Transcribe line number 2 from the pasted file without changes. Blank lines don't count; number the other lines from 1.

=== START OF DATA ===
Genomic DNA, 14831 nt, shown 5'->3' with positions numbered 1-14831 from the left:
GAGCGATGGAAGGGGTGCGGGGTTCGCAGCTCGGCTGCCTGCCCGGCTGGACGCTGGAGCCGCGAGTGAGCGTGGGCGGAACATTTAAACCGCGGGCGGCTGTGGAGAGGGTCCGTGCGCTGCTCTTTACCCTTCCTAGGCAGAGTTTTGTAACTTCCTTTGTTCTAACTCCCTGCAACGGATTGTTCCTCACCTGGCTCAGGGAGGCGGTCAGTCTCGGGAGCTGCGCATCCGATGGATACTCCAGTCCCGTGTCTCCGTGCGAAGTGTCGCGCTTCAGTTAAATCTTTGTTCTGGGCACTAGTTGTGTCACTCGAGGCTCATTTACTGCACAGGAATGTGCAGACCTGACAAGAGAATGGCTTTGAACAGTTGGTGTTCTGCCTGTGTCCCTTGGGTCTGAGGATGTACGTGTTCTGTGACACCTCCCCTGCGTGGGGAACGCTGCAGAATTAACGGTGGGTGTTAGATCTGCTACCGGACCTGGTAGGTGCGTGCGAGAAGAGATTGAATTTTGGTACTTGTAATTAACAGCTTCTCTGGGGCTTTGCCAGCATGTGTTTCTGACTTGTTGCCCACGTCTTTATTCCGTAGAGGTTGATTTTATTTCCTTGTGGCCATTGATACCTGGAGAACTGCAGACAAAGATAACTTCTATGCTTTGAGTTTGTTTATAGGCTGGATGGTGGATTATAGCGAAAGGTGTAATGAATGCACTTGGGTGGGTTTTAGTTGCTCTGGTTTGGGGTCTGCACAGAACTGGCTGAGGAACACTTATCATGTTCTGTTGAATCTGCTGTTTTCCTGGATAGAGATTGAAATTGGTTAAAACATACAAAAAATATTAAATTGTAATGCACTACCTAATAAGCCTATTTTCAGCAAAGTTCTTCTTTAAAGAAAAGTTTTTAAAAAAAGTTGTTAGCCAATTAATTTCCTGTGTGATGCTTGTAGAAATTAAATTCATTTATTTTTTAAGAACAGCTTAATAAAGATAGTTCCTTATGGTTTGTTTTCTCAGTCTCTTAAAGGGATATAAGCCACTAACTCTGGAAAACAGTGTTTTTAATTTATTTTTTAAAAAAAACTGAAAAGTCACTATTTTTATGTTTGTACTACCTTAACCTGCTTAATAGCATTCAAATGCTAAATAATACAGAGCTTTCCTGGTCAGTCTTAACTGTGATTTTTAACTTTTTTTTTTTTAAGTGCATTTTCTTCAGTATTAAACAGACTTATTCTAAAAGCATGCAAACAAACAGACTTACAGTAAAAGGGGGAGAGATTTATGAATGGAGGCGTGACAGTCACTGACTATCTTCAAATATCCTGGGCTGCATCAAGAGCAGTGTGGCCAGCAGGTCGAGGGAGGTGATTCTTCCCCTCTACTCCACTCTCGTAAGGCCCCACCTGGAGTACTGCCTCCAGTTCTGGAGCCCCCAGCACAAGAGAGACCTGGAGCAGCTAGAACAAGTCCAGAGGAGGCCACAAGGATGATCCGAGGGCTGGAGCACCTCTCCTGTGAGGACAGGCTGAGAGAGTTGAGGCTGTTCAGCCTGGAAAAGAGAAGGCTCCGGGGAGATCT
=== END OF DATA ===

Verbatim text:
GAGCGATGGAAGGGGTGCGGGGTTCGCAGCTCGGCTGCCTGCCCGGCTGGACGCTGGAGCCGCGAGTGAGCGTGGGCGGAACATTTAAACCGCGGGCGGCTGTGGAGAGGGTCCGTGCGCTGCTCTTTACCCTTCCTAGGCAGAGTTTTGTAACTTCCTTTGTTCTAACTCCCTGCAACGGATTGTTCCTCACCTGGCTCAGGGAGGCGGTCAGTCTCGGGAGCTGCGCATCCGATGGATACTCCAGTCCCGTGTCTCCGTGCGAAGTGTCGCGCTTCAGTTAAATCTTTGTTCTGGGCACTAGTTGTGTCACTCGAGGCTCATTTACTGCACAGGAATGTGCAGACCTGACAAGAGAATGGCTTTGAACAGTTGGTGTTCTGCCTGTGTCCCTTGGGTCTGAGGATGTACGTGTTCTGTGACACCTCCCCTGCGTGGGGAACGCTGCAGAATTAACGGTGGGTGTTAGATCTGCTACCGGACCTGGTAGGTGCGTGCGAGAAGAGATTGAATTTTGGTACTTGTAATTAACAGCTTCTCTGGGGCTTTGCCAGCATGTGTTTCTGACTTGTTGCCCACGTCTTTATTCCGTAGAGGTTGATTTTATTTCCTTGTGGCCATTGATACCTGGAGAACTGCAGACAAAGATAACTTCTATGCTTTGAGTTTGTTTATAGGCTGGATGGTGGATTATAGCGAAAGGTGTAATGAATGCACTTGGGTGGGTTTTAGTTGCTCTGGTTTGGGGTCTGCACAGAACTGGCTGAGGAACACTTATCATGTTCTGTTGAATCTGCTGTTTTCCTGGATAGAGATTGAAATTGGTTAAAACATACAAAAAATATTAAATTGTAATGCACTACCTAATAAGCCTATTTTCAGCAAAGTTCTTCTTTAAAGAAAAGTTTTTAAAAAAAGTTGTTAGCCAATTAATTTCCTGTGTGATGCTTGTAGAAATTAAATTCATTTATTTTTTAAGAACAGCTTAATAAAGATAGTTCCTTATGGTTTGTTTTCTCAGTCTCTTAAAGGGATATAAGCCACTAACTCTGGAAAACAGTGTTTTTAATTTATTTTTTAAAAAAAACTGAAAAGTCACTATTTTTATGTTTGTACTACCTTAACCTGCTTAATAGCATTCAAATGCTAAATAATACAGAGCTTTCCTGGTCAGTCTTAACTGTGATTTTTAACTTTTTTTTTTTTAAGTGCATTTTCTTCAGTATTAAACAGACTTATTCTAAAAGCATGCAAACAAACAGACTTACAGTAAAAGGGGGAGAGATTTATGAATGGAGGCGTGACAGTCACTGACTATCTTCAAATATCCTGGGCTGCATCAAGAGCAGTGTGGCCAGCAGGTCGAGGGAGGTGATTCTTCCCCTCTACTCCACTCTCGTAAGGCCCCACCTGGAGTACTGCCTCCAGTTCTGGAGCCCCCAGCACAAGAGAGACCTGGAGCAGCTAGAACAAGTCCAGAGGAGGCCACAAGGATGATCCGAGGGCTGGAGCACCTCTCCTGTGAGGACAGGCTGAGAGAGTTGAGGCTGTTCAGCCTGGAAAAGAGAAGGCTCCGGGGAGATCT